It’s been four months since my mother died.
I sat in a meeting today, one I would not have been invited to without the resources she left me, and kept thinking about how fresh it still feels.
The last few days, I have been tearing up over the smallest things. Getting ready for a party or sitting in a meeting. Driving home today, I started to cry uncontrollably. It was the kind of moment I wanted to share with her.
Damn her for making me wait until she died.
I came home and curled up on the couch with an old coat of hers. Okay, it’s a fur coat and what the hell else am I ever going to use if for other than a blanket? I stuck my nose into the fur hoping to smell her again, if only a little. Cigarettes and White Diamond perfume. I’ve had the coat for too long. It smells like me.
I don’t know if that’s a good thing or not.
It started the other night. Jeanine reminded me she was going to my mother’s condo for the weekend. Meeting her mom and aunt, they will spa and shop and relax.
Do you want me to do anything with your mom’s stuff? Like her clothes?
And I was angry. No. It’s mine to do. No.
You know, we could help…
No. Absolutely not. Don’t touch anything.
There is so much post her death I have no control over. There is a bank person who is the executor. I don’t live in the same town where her house is so I have no daily understanding of what is going on with it. I receive long, complicated bank statements in the mail I have to decipher.
On my own.
It’s the kind of thing I would call my mother and say, HUH? What do I need to do? How are these people? What do they want? What is reasonable, what is not? I could draw on her experience. She’d always have one funny story to tell.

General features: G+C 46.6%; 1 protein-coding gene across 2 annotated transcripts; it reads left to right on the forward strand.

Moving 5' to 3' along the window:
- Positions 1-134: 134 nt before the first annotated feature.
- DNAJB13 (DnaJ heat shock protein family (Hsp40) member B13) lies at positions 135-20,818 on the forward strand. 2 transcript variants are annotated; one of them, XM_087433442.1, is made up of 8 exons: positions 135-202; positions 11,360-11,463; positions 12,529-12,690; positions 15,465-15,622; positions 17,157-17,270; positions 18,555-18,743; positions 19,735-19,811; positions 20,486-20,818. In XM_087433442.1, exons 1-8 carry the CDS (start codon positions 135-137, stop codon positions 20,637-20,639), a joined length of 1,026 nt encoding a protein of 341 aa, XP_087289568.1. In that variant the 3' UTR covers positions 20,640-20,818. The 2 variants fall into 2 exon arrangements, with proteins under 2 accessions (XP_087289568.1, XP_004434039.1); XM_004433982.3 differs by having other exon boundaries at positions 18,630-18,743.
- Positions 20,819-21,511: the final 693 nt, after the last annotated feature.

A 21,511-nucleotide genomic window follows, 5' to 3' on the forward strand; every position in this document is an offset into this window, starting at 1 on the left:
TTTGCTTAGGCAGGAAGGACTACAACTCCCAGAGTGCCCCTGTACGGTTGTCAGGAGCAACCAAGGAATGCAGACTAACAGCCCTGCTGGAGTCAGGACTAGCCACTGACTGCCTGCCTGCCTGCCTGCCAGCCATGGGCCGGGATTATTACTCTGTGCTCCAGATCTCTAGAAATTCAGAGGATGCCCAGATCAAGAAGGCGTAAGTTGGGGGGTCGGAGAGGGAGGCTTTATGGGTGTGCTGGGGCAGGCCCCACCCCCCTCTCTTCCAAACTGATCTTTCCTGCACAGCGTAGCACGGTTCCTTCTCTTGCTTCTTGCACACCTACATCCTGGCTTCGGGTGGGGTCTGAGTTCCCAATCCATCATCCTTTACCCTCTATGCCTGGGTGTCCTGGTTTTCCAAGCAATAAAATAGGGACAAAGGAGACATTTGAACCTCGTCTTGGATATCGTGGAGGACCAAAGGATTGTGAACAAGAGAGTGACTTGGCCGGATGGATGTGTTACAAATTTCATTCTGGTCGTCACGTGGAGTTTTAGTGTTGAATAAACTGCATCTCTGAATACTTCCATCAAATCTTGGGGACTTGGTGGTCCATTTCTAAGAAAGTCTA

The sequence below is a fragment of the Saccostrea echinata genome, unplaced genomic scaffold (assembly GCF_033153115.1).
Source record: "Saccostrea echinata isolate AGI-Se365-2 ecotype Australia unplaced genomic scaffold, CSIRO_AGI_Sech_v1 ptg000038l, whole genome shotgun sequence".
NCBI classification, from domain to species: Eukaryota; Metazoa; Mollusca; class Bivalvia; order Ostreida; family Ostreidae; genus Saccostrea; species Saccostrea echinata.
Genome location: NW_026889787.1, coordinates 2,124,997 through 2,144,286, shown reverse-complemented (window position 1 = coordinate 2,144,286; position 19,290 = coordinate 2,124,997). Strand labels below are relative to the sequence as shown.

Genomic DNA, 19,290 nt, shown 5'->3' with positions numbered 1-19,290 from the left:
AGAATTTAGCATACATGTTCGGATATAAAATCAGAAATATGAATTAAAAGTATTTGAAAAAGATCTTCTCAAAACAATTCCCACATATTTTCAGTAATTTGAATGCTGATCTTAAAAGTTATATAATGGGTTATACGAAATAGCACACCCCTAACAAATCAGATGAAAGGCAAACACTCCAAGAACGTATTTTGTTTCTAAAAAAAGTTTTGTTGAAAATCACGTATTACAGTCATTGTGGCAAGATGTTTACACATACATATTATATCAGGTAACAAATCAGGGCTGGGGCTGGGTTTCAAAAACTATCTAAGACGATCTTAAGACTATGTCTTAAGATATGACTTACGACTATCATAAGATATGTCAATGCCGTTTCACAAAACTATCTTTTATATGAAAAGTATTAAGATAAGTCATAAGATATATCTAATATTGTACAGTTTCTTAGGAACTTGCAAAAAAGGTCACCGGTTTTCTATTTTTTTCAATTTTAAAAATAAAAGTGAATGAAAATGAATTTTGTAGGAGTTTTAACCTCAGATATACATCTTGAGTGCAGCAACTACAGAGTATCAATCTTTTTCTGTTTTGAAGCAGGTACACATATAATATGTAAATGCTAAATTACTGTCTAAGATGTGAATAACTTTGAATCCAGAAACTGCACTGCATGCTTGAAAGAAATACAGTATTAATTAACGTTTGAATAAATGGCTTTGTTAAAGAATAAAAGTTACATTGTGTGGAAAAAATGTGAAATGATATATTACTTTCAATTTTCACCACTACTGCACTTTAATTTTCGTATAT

And one careful reminder to watch my back. Never let anyone buy you lunch. Always know what they want.
I feel her absence intensely right now. The way she would have an opinion- a strong, carefully worded one- and let you know what, in her mind, was the right thing to do. Sometimes I agreed, sometimes I didn’t, but I always valued her input.
Well, about finance, philanthropy and community involvement. Her insights to my personal life usually hurt.
I don’t want Jeanine to touch her things. I want to do it. It feels like a part of the grieving process I have not had the chance to do. To take the clothes off the hangers, carefully fold them and place them in a box.
Maybe I’m a hypocrite. I spent so much time fighting with my mother over the years, why am I so sad now? What right do I have? Why should I get to demand anything? Why do I want anything?
I don’t know.
I only know it’s been four months.
And I want to smell her again, cigarettes and White Diamond perfume.